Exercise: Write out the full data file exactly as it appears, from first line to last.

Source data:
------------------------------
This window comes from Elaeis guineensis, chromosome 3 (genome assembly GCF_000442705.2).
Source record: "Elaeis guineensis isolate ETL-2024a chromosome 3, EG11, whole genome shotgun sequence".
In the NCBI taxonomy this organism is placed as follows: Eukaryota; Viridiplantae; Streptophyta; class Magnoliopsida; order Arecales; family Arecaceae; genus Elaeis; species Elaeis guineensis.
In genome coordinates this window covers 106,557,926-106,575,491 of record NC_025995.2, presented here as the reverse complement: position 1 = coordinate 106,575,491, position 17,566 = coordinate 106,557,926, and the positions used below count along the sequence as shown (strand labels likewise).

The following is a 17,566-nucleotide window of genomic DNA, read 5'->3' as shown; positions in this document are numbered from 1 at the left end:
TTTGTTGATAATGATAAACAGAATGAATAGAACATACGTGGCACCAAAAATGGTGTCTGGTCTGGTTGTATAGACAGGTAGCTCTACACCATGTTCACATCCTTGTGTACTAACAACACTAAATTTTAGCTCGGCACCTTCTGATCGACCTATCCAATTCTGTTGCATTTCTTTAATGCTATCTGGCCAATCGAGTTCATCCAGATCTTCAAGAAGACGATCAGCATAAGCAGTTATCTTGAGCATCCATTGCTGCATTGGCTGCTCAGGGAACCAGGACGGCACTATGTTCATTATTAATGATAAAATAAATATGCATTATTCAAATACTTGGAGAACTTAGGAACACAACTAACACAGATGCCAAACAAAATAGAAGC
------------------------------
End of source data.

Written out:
This window comes from Elaeis guineensis, chromosome 3 (genome assembly GCF_000442705.2).
Source record: "Elaeis guineensis isolate ETL-2024a chromosome 3, EG11, whole genome shotgun sequence".
In the NCBI taxonomy this organism is placed as follows: Eukaryota; Viridiplantae; Streptophyta; class Magnoliopsida; order Arecales; family Arecaceae; genus Elaeis; species Elaeis guineensis.
In genome coordinates this window covers 106,557,926-106,575,491 of record NC_025995.2, presented here as the reverse complement: position 1 = coordinate 106,575,491, position 17,566 = coordinate 106,557,926, and the positions used below count along the sequence as shown (strand labels likewise).

The following is a 17,566-nucleotide window of genomic DNA, read 5'->3' as shown; positions in this document are numbered from 1 at the left end:
TTTGTTGATAATGATAAACAGAATGAATAGAACATACGTGGCACCAAAAATGGTGTCTGGTCTGGTTGTATAGACAGGTAGCTCTACACCATGTTCACATCCTTGTGTACTAACAACACTAAATTTTAGCTCGGCACCTTCTGATCGACCTATCCAATTCTGTTGCATTTCTTTAATGCTATCTGGCCAATCGAGTTCATCCAGATCTTCAAGAAGACGATCAGCATAAGCAGTTATCTTGAGCATCCATTGCTGCATTGGCTGCTCAGGGAACCAGGACGGCACTATGTTCATTATTAATGATAAAATAAATATGCATTATTCAAATACTTGGAGAACTTAGGAACACAACTAACACAGATGCCAAACAAAATAGAAGC